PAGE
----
Local Newspaper Week: Havering-atte-Bower’s Saint Francis Hospice on how community support makes a difference

PUBLISHED: 12:00 17 May 2017

Members of the OrangeLine confidential helpline celebrating the service's first birthday. Picture: Saint Francis Hospice.

Members of the OrangeLine confidential helpline celebrating the service's first birthday. Picture: Saint Francis Hospice.

Saint Francis Hospice

In celebration of Local Newspaper Week, which runs until Sunday, four community figures have shared their thoughts on how the Recorder’s work has made a difference.

Saint Francis Hospice's chief executive Pam Court Saint Francis Hospice's chief executive Pam Court

Pam Court, chief executive at Havering-atte-Bower’s Saint Francis Hospice, continues the coverage.

At Saint Francis Hospice, we provide specialist care and support to more than 4,000 local people every year and the Recorder has played a vital role in raising awareness of our services and breaking down some of the misconceptions around hospice care.

For example, in July it featured the wonderful news that the charity was rated “Outstanding” by the Care Quality Commission and during Hospice Care Week in October it highlighted some of the unique ways we help patients and their families.

Just last month, it reported on the first anniversary of our free confidential helpline OrangeLine, which was set up to tackle loneliness and isolation.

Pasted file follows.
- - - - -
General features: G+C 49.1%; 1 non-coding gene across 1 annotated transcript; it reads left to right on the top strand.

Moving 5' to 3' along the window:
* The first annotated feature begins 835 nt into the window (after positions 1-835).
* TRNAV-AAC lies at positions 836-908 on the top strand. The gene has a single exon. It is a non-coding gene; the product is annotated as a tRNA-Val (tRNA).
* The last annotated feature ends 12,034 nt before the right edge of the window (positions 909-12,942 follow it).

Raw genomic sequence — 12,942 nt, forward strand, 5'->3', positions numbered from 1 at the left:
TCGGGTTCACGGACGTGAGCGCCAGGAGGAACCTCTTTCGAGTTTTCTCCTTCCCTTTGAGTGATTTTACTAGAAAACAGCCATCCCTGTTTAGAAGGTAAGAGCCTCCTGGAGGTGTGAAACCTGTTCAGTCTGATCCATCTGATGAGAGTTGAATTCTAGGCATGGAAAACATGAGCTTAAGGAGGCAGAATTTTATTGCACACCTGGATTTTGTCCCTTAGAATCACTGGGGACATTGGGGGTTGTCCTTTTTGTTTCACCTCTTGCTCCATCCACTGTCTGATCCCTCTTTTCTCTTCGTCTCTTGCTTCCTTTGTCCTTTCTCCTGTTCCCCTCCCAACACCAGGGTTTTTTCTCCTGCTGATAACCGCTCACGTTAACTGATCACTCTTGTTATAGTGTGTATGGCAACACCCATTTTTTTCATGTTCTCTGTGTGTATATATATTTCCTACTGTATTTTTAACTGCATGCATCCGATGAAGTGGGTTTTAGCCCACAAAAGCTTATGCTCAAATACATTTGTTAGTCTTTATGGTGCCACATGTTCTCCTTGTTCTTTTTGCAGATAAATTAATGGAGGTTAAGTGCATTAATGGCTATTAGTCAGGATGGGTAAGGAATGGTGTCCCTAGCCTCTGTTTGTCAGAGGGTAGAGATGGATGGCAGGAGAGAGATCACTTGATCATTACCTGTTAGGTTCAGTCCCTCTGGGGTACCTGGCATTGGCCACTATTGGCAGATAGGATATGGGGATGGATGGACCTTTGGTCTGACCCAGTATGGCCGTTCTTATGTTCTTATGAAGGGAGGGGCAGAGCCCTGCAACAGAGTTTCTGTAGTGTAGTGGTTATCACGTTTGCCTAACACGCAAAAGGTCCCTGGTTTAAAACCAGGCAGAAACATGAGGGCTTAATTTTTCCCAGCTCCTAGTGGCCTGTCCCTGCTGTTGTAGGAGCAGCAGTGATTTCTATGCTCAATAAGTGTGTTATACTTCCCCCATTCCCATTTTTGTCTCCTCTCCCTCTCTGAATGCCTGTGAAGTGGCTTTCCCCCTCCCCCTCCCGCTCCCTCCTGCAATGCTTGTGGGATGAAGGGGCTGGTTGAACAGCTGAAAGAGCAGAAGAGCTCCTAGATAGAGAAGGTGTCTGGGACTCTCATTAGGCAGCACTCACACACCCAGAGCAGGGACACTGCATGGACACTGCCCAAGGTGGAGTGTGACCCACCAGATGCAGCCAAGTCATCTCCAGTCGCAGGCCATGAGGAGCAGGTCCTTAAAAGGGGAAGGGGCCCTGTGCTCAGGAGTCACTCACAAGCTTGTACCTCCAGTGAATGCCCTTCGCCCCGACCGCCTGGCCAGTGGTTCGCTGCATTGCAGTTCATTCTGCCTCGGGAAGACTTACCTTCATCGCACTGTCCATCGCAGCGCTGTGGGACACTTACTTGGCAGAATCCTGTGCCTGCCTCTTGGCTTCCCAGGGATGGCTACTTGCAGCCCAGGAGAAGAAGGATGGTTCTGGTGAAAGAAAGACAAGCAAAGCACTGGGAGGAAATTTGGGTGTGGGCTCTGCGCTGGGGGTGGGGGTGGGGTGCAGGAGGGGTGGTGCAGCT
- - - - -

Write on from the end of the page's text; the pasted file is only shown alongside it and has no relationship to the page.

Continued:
It costs £10.4 million every year to deliver our services and we receive just a third of our funding from the government, so every day is a fundraising challenge.

Last year’s annual 10K Star Walk through Romford brought 600 people together and raised £60,000.

And we have no doubt that its success can be partly attributed to the extensive coverage it received in the Recorder leading up to and following the event.

We are incredibly grateful to the Recorder for enabling us to reach out to more people in our community so they are better informed about our services and also for inspiring people to get involved and make a difference to those affected by life-limiting illnesses.

For more on the charity, visit Tomorrow, hear from Mark Halls, chief executive of Hornchurch children’s charity First Step.

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